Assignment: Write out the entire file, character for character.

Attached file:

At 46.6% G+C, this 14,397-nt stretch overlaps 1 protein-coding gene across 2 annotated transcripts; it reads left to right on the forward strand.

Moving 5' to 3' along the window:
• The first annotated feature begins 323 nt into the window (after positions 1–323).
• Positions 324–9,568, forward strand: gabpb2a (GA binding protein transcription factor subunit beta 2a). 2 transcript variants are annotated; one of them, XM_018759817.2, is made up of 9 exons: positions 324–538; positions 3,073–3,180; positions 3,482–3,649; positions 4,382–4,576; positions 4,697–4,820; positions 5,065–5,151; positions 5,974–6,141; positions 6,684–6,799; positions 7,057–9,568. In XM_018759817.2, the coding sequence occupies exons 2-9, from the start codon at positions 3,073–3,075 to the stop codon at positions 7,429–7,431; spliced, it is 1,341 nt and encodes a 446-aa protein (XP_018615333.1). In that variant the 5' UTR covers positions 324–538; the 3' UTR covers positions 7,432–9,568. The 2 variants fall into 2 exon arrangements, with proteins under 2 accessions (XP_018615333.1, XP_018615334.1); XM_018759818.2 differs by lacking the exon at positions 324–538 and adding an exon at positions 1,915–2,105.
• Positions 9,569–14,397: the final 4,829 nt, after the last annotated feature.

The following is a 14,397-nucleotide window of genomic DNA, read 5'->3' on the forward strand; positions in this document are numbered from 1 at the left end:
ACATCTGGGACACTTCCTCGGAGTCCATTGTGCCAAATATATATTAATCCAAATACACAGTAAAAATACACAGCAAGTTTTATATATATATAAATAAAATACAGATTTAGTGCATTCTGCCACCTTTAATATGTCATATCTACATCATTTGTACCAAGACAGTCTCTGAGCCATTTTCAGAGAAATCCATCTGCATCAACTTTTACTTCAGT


At 46.6% G+C, this 14,397-nt stretch overlaps 1 protein-coding gene across 2 annotated transcripts; it reads left to right on the forward strand.

Moving 5' to 3' along the window:
• The first annotated feature begins 323 nt into the window (after positions 1–323).
• Positions 324–9,568, forward strand: gabpb2a (GA binding protein transcription factor subunit beta 2a). 2 transcript variants are annotated; one of them, XM_018759817.2, is made up of 9 exons: positions 324–538; positions 3,073–3,180; positions 3,482–3,649; positions 4,382–4,576; positions 4,697–4,820; positions 5,065–5,151; positions 5,974–6,141; positions 6,684–6,799; positions 7,057–9,568. In XM_018759817.2, the coding sequence occupies exons 2-9, from the start codon at positions 3,073–3,075 to the stop codon at positions 7,429–7,431; spliced, it is 1,341 nt and encodes a 446-aa protein (XP_018615333.1). In that variant the 5' UTR covers positions 324–538; the 3' UTR covers positions 7,432–9,568. The 2 variants fall into 2 exon arrangements, with proteins under 2 accessions (XP_018615333.1, XP_018615334.1); XM_018759818.2 differs by lacking the exon at positions 324–538 and adding an exon at positions 1,915–2,105.
• Positions 9,569–14,397: the final 4,829 nt, after the last annotated feature.

The following is a 14,397-nucleotide window of genomic DNA, read 5'->3' on the forward strand; positions in this document are numbered from 1 at the left end:
ACATCTGGGACACTTCCTCGGAGTCCATTGTGCCAAATATATATTAATCCAAATACACAGTAAAAATACACAGCAAGTTTTATATATATATAAATAAAATACAGATTTAGTGCATTCTGCCACCTTTAATATGTCATATCTACATCATTTGTACCAAGACAGTCTCTGAGCCATTTTCAGAGAAATCCATCTGCATCAACTTTTACTTCAGT